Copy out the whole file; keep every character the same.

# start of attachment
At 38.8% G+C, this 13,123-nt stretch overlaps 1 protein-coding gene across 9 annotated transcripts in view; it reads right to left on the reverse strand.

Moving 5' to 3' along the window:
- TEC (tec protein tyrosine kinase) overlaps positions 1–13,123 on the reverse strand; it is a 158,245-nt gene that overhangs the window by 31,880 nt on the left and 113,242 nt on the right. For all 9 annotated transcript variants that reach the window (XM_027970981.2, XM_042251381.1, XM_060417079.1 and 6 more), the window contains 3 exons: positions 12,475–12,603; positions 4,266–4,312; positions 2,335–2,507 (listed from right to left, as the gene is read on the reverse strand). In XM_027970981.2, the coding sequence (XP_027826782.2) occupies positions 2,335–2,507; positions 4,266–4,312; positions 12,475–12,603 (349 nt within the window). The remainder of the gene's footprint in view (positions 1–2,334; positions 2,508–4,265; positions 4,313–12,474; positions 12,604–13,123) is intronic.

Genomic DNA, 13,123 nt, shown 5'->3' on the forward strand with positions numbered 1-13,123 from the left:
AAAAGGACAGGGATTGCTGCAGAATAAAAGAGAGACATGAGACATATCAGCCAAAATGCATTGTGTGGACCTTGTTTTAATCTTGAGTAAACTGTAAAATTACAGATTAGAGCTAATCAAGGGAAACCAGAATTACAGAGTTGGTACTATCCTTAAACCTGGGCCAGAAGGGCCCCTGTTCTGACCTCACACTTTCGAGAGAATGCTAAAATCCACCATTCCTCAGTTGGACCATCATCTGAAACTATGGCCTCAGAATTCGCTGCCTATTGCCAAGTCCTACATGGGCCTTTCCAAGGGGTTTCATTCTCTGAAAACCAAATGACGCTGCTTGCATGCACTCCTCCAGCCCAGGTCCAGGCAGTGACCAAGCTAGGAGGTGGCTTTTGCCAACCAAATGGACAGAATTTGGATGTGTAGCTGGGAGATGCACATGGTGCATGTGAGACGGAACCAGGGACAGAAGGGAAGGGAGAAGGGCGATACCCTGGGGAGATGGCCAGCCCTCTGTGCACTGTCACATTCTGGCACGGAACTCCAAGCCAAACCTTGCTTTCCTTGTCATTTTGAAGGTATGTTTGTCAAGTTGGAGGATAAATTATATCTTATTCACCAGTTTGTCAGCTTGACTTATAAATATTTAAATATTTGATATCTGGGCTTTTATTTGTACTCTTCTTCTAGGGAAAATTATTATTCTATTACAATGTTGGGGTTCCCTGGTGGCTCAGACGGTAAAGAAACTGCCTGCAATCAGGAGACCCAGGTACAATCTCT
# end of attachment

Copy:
At 38.8% G+C, this 13,123-nt stretch overlaps 1 protein-coding gene across 9 annotated transcripts in view; it reads right to left on the reverse strand.

Moving 5' to 3' along the window:
- TEC (tec protein tyrosine kinase) overlaps positions 1–13,123 on the reverse strand; it is a 158,245-nt gene that overhangs the window by 31,880 nt on the left and 113,242 nt on the right. For all 9 annotated transcript variants that reach the window (XM_027970981.2, XM_042251381.1, XM_060417079.1 and 6 more), the window contains 3 exons: positions 12,475–12,603; positions 4,266–4,312; positions 2,335–2,507 (listed from right to left, as the gene is read on the reverse strand). In XM_027970981.2, the coding sequence (XP_027826782.2) occupies positions 2,335–2,507; positions 4,266–4,312; positions 12,475–12,603 (349 nt within the window). The remainder of the gene's footprint in view (positions 1–2,334; positions 2,508–4,265; positions 4,313–12,474; positions 12,604–13,123) is intronic.

Genomic DNA, 13,123 nt, shown 5'->3' on the forward strand with positions numbered 1-13,123 from the left:
AAAAGGACAGGGATTGCTGCAGAATAAAAGAGAGACATGAGACATATCAGCCAAAATGCATTGTGTGGACCTTGTTTTAATCTTGAGTAAACTGTAAAATTACAGATTAGAGCTAATCAAGGGAAACCAGAATTACAGAGTTGGTACTATCCTTAAACCTGGGCCAGAAGGGCCCCTGTTCTGACCTCACACTTTCGAGAGAATGCTAAAATCCACCATTCCTCAGTTGGACCATCATCTGAAACTATGGCCTCAGAATTCGCTGCCTATTGCCAAGTCCTACATGGGCCTTTCCAAGGGGTTTCATTCTCTGAAAACCAAATGACGCTGCTTGCATGCACTCCTCCAGCCCAGGTCCAGGCAGTGACCAAGCTAGGAGGTGGCTTTTGCCAACCAAATGGACAGAATTTGGATGTGTAGCTGGGAGATGCACATGGTGCATGTGAGACGGAACCAGGGACAGAAGGGAAGGGAGAAGGGCGATACCCTGGGGAGATGGCCAGCCCTCTGTGCACTGTCACATTCTGGCACGGAACTCCAAGCCAAACCTTGCTTTCCTTGTCATTTTGAAGGTATGTTTGTCAAGTTGGAGGATAAATTATATCTTATTCACCAGTTTGTCAGCTTGACTTATAAATATTTAAATATTTGATATCTGGGCTTTTATTTGTACTCTTCTTCTAGGGAAAATTATTATTCTATTACAATGTTGGGGTTCCCTGGTGGCTCAGACGGTAAAGAAACTGCCTGCAATCAGGAGACCCAGGTACAATCTCT